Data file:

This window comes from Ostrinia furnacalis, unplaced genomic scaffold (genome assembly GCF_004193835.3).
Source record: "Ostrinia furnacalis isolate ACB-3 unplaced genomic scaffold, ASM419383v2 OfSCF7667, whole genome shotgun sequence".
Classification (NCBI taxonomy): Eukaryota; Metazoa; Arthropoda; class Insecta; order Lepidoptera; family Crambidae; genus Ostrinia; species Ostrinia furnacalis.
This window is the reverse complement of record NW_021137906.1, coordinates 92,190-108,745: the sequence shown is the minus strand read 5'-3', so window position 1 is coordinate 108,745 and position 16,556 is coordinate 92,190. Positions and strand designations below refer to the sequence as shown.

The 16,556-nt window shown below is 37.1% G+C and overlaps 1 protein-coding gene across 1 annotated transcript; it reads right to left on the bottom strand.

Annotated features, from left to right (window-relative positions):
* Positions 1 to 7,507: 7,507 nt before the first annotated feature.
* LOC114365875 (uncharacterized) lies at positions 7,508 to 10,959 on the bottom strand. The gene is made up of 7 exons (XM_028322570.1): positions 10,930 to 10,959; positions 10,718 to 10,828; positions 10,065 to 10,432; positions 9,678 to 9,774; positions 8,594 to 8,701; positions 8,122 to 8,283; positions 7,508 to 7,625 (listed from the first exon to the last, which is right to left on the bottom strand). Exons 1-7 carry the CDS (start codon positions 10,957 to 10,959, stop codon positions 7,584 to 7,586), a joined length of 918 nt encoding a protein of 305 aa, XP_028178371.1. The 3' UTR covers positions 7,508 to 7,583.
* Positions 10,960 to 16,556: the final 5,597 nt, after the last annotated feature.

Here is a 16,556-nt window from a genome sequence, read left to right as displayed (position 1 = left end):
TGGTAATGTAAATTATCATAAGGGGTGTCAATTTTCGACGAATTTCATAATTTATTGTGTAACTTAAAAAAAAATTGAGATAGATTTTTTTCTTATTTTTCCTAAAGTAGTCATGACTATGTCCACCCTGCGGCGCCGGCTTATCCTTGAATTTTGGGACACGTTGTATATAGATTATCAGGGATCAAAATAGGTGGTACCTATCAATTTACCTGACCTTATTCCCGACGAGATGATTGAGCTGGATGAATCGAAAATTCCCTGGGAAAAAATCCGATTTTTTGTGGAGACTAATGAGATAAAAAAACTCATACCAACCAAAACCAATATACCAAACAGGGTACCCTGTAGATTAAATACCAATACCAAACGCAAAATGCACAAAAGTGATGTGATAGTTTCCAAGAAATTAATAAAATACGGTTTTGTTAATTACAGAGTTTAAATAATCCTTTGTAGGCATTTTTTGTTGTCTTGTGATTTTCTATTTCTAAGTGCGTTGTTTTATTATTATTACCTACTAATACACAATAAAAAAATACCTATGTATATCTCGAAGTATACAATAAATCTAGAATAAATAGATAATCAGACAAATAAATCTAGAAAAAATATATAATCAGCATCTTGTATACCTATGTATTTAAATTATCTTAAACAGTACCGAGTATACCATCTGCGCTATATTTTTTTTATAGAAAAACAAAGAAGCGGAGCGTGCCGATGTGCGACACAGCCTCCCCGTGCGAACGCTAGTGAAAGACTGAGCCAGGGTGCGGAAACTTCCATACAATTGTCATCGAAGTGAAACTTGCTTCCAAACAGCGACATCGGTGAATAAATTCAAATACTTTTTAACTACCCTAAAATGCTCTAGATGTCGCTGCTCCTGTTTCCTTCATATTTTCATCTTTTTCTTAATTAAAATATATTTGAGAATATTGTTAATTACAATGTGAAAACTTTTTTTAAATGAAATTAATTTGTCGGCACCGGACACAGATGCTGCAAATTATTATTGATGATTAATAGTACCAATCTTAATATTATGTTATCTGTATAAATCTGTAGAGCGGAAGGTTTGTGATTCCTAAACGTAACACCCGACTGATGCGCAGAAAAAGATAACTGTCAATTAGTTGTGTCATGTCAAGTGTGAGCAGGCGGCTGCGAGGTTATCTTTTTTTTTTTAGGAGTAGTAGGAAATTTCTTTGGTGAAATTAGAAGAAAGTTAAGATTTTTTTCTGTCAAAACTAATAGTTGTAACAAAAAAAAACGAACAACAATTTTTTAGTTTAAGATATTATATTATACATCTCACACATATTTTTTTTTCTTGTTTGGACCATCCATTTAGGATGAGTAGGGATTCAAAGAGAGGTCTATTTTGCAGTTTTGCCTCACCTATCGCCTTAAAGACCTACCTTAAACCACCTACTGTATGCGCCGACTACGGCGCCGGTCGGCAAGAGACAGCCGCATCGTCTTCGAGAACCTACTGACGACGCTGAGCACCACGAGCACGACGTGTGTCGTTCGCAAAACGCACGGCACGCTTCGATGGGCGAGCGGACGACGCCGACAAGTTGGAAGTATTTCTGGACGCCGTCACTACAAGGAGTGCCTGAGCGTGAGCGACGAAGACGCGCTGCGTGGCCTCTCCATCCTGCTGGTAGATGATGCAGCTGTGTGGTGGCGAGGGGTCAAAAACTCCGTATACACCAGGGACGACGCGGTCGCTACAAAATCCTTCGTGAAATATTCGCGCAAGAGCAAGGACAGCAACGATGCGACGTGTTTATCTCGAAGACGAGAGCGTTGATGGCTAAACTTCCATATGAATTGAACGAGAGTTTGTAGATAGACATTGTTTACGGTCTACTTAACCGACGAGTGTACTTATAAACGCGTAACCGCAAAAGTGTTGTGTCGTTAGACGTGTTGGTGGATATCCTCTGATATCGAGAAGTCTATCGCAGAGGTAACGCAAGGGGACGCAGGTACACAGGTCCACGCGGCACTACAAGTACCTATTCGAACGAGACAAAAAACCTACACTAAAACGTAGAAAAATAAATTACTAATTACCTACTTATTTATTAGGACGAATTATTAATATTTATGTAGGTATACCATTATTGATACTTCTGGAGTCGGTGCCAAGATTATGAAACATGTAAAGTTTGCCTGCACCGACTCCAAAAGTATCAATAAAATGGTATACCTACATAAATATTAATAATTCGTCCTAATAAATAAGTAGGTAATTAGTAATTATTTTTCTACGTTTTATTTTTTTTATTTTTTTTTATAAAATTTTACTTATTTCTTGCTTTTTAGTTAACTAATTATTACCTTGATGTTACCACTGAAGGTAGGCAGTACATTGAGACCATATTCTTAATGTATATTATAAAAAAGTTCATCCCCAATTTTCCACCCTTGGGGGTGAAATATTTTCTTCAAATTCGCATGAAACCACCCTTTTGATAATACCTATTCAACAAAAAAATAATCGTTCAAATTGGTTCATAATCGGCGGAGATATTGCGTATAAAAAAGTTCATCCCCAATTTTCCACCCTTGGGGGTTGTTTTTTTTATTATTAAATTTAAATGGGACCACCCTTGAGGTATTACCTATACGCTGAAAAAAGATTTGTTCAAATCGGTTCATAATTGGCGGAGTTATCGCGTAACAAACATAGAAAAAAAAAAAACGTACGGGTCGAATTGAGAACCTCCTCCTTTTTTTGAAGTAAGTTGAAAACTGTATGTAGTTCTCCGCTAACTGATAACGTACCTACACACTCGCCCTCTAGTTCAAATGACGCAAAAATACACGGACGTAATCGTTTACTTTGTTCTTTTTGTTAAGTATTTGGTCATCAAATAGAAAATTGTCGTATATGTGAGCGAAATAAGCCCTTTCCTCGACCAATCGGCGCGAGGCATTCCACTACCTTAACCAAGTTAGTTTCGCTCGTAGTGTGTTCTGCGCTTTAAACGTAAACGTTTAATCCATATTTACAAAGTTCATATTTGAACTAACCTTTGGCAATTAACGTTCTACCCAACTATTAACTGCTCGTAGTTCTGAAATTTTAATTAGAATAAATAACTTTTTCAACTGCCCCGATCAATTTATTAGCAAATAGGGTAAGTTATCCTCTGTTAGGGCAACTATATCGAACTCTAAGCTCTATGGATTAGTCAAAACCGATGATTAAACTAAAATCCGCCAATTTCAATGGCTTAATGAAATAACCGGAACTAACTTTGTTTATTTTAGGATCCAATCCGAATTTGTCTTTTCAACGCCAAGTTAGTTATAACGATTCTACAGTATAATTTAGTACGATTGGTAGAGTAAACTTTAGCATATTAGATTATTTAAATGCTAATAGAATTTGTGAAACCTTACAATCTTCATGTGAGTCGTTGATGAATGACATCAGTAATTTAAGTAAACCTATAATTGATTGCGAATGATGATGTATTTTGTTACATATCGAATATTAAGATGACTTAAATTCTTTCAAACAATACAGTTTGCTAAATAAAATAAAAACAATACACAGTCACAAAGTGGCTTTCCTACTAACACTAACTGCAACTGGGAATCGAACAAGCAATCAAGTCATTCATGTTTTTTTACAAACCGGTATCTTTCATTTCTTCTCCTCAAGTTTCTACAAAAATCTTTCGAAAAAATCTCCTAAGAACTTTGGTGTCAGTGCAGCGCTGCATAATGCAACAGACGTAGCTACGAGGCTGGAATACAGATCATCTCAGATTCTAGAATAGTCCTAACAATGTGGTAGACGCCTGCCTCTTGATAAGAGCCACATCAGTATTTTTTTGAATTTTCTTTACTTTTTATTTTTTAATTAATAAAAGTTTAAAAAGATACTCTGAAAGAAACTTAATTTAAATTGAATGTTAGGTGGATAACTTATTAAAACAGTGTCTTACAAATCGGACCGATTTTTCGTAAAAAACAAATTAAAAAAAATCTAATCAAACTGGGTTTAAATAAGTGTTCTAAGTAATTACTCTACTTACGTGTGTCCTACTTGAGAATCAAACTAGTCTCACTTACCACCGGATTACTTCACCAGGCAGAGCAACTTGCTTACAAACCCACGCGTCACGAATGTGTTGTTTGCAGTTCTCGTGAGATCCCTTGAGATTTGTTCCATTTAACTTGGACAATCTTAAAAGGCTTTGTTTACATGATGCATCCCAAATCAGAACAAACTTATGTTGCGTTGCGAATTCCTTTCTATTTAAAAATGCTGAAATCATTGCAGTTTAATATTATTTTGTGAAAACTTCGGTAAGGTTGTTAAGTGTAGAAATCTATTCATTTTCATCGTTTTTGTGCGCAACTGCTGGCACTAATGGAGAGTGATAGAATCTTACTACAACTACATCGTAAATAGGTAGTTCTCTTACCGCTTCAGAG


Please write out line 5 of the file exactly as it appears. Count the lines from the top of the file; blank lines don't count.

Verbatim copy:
The 16,556-nt window shown below is 37.1% G+C and overlaps 1 protein-coding gene across 1 annotated transcript; it reads right to left on the bottom strand.